About the facilitators
Dr. Stryker Calvez is a Metis/Michif researcher and educator from the Red River and Turtle Mountain territories in Manitoba and North Dakota. For the last 15 years he has worked in different capacities to help improve culturally appropriate educational, health and social programs for Indigenous Peoples and newcomers to Canada. Six years ago, he shifted his focus to directly support his colleagues at the University of Saskatchewan to better understand and engage with reconciliation. As a Metis man, he and his people have a history and tradition of working within multiple worldviews. From this perspective, he is a champion for community perspective, egalitarian principles, and diversity in Canadian society. Currently, he is a Manager in the Gwenna Moss Centre for Teaching and Learning where he supports building reconciliation and promotes the importance of personal and professional intercultural development as a foundation for the future well-being of his community, your community and our province.
Brianna Strumm (she, her, hers) is an Assistant Professor at the University of the Fraser Valley. Brianna has worked in a variety of clinical, community-based, and administrative social work positions and has been a university educator since 2011. Brianna has experience working in both government and nongovernmental organizations in Canada, England, Jamaica, India, and South Africa in the areas of community-engaged research, child protection, youth employment, foster care, health care, poverty reduction, project management and community development. Her scholarship interests include women and social policy, student service-learning, mindfulness practices, and social work education—particularly the advancement of higher education through trauma-informed, contemplative, and arts-based pedagogies.
Chanelle Tye (she/her) is an equity and inclusion collaborator and facilitator who specializes in the areas of anti-racism and LGBTQ2S+ inclusion. She has a Master of Education in Equity Studies from Simon Fraser University with a focus on improving outcomes for organizational equity, diversity, and inclusion training. With 10 years of experience as an out queer public school teacher, she was recently the Provincial Sexual Orientation & Gender Identity (SOGI) Education Lead with British Columbia’s Ministry of Education. Currently, she partners with a gaggle of equity and inclusion specialists to educate about bringing justice to an unjust world.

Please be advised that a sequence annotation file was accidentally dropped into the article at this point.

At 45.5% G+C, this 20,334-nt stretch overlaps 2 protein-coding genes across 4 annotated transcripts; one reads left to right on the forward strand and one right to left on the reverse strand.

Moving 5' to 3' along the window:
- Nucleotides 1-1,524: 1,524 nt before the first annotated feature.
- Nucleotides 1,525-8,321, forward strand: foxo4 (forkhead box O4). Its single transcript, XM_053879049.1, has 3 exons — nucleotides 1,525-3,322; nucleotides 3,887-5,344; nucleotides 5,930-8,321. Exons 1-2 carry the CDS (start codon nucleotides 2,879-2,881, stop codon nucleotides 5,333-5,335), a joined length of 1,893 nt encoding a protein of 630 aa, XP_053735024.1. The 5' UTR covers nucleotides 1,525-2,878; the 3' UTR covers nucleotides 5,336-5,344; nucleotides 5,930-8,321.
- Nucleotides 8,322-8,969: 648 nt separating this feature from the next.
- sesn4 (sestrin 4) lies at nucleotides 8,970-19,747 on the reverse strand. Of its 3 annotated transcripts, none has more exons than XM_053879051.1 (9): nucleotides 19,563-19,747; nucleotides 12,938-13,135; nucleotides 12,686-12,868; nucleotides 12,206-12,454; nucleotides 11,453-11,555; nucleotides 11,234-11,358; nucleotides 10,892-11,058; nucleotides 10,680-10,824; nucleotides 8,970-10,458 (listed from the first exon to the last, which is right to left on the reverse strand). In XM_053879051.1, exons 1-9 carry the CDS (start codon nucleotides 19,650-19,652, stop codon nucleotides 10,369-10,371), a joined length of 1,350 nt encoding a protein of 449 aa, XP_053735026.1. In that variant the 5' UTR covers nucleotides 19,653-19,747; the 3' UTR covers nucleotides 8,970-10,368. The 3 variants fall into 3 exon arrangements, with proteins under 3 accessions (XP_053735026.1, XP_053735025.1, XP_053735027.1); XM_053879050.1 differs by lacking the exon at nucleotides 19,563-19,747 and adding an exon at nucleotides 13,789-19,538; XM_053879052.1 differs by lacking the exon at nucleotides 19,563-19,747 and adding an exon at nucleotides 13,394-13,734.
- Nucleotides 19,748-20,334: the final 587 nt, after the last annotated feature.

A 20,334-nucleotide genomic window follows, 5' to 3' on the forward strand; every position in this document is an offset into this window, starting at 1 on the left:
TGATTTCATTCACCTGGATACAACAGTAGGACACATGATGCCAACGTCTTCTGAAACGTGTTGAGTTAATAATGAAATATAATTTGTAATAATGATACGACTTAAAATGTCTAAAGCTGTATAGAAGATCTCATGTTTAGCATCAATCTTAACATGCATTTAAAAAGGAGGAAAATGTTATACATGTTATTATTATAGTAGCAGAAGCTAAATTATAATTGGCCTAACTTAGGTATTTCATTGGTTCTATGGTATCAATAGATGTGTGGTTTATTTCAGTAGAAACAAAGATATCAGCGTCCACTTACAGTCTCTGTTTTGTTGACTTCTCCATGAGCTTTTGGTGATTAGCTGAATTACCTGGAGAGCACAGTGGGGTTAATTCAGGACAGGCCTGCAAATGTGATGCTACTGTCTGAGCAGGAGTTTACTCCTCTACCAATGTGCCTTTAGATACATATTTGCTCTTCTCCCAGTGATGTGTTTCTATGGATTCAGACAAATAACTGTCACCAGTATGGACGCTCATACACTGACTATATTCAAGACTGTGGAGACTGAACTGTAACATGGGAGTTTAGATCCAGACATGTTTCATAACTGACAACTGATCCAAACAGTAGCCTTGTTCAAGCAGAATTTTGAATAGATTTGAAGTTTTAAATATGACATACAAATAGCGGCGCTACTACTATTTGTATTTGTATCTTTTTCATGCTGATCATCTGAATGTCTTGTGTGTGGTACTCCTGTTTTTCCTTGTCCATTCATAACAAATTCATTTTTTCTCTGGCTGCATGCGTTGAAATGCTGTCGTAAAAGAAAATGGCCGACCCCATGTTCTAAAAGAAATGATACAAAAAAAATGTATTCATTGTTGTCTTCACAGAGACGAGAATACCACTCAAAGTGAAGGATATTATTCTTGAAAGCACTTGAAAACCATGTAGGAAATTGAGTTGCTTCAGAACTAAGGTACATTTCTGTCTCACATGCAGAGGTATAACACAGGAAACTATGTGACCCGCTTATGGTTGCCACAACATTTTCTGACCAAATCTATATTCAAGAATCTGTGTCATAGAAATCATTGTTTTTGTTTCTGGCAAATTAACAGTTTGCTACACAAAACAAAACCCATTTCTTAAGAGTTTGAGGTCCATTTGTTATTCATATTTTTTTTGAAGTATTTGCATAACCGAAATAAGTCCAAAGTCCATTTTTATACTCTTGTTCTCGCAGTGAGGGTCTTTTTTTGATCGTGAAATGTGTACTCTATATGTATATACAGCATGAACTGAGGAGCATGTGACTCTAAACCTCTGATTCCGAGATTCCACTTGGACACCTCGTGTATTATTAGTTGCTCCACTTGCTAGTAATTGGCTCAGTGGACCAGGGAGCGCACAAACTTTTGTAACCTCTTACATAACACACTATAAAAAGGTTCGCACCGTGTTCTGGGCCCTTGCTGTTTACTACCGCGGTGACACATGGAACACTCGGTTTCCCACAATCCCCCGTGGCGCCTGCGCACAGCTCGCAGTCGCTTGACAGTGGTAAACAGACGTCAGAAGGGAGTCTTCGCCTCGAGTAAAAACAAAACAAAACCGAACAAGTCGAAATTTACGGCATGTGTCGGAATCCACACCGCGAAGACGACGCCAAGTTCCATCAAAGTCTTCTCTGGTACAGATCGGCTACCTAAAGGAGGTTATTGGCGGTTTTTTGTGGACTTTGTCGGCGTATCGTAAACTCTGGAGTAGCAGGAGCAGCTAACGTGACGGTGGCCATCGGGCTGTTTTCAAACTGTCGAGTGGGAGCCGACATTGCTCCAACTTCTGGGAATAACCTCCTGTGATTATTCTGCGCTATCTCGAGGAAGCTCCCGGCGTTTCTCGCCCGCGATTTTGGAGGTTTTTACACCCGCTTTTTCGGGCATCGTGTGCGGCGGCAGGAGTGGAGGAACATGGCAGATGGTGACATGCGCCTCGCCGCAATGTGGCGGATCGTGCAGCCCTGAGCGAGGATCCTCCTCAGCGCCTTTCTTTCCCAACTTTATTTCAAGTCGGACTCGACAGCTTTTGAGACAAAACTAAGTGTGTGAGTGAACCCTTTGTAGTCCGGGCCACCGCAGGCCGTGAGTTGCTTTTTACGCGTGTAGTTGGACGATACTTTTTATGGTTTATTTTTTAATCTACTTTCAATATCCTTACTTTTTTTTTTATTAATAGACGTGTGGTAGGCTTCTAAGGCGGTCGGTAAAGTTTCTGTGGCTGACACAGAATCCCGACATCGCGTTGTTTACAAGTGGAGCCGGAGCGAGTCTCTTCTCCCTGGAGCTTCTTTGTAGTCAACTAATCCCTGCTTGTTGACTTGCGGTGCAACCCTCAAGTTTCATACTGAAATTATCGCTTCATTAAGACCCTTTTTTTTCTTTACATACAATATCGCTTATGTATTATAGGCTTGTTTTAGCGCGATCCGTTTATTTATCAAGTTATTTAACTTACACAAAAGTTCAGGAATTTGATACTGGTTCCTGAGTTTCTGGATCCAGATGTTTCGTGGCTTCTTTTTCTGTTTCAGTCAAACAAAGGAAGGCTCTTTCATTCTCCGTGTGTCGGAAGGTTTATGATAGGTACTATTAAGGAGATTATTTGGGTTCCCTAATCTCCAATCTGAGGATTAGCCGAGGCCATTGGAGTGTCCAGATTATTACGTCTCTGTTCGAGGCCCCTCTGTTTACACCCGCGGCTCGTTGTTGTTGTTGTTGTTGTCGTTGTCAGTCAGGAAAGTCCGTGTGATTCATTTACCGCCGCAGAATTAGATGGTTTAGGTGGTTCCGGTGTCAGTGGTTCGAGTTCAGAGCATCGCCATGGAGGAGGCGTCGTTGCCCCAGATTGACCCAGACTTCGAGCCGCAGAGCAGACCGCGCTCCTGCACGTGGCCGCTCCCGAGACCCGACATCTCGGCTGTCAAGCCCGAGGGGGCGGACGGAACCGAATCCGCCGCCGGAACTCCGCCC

Amea Wilbur (she, her, hers) is an Assistant Professor at the University of the Fraser Valley and worked in the settlement sector for many years in Vancouver. She holds an EdD from the Department of Educational Studies, UBC. Her doctorate explored ways to make government-funded language training more inclusive for students who have experienced trauma. She has facilitated numerous workshops on trauma-informed practices for settlement and language providers both provincially and nationally. Amea is a certified MBSR Instructor and was the co-coordinator of Mindfulness-Based Teaching and Learning (MBTL) Graduate Certificate Program.
Julia Lane (she/her/hers) is a queer, vegan feminist. She is also a white settler who lives, mothers, writes, and teaches on unceded Coast Salish territories. She holds a PhD in Arts Education from Simon Fraser University and her dissertation is about the application of a theatrical clowning practice to scholarship, specifically researching, teaching, and writing. Her master’s degree is from Trent University’s Canadian Studies and Indigenous Studies program and her M.A. thesis focused on environmental education. She completed her undergraduate studies at York University in the theatre department, specializing in theatre creation and performance. Julia is currently a Writing Services Coordinator with the Student Learning Commons where she wrote (and is constantly revising) the SLC’s Inclusive and Antiracist Writing Guide.
Doaa Magdy is a graduate student and a teaching assistant at the School for the Contemporary Arts at Simon Fraser University. Mohameed’s research interests focus on the exploration of race and female agency in contemporary horror films, and dance as a movement to reclaim cultural identity and dismantle white supremacy within marginalized communities.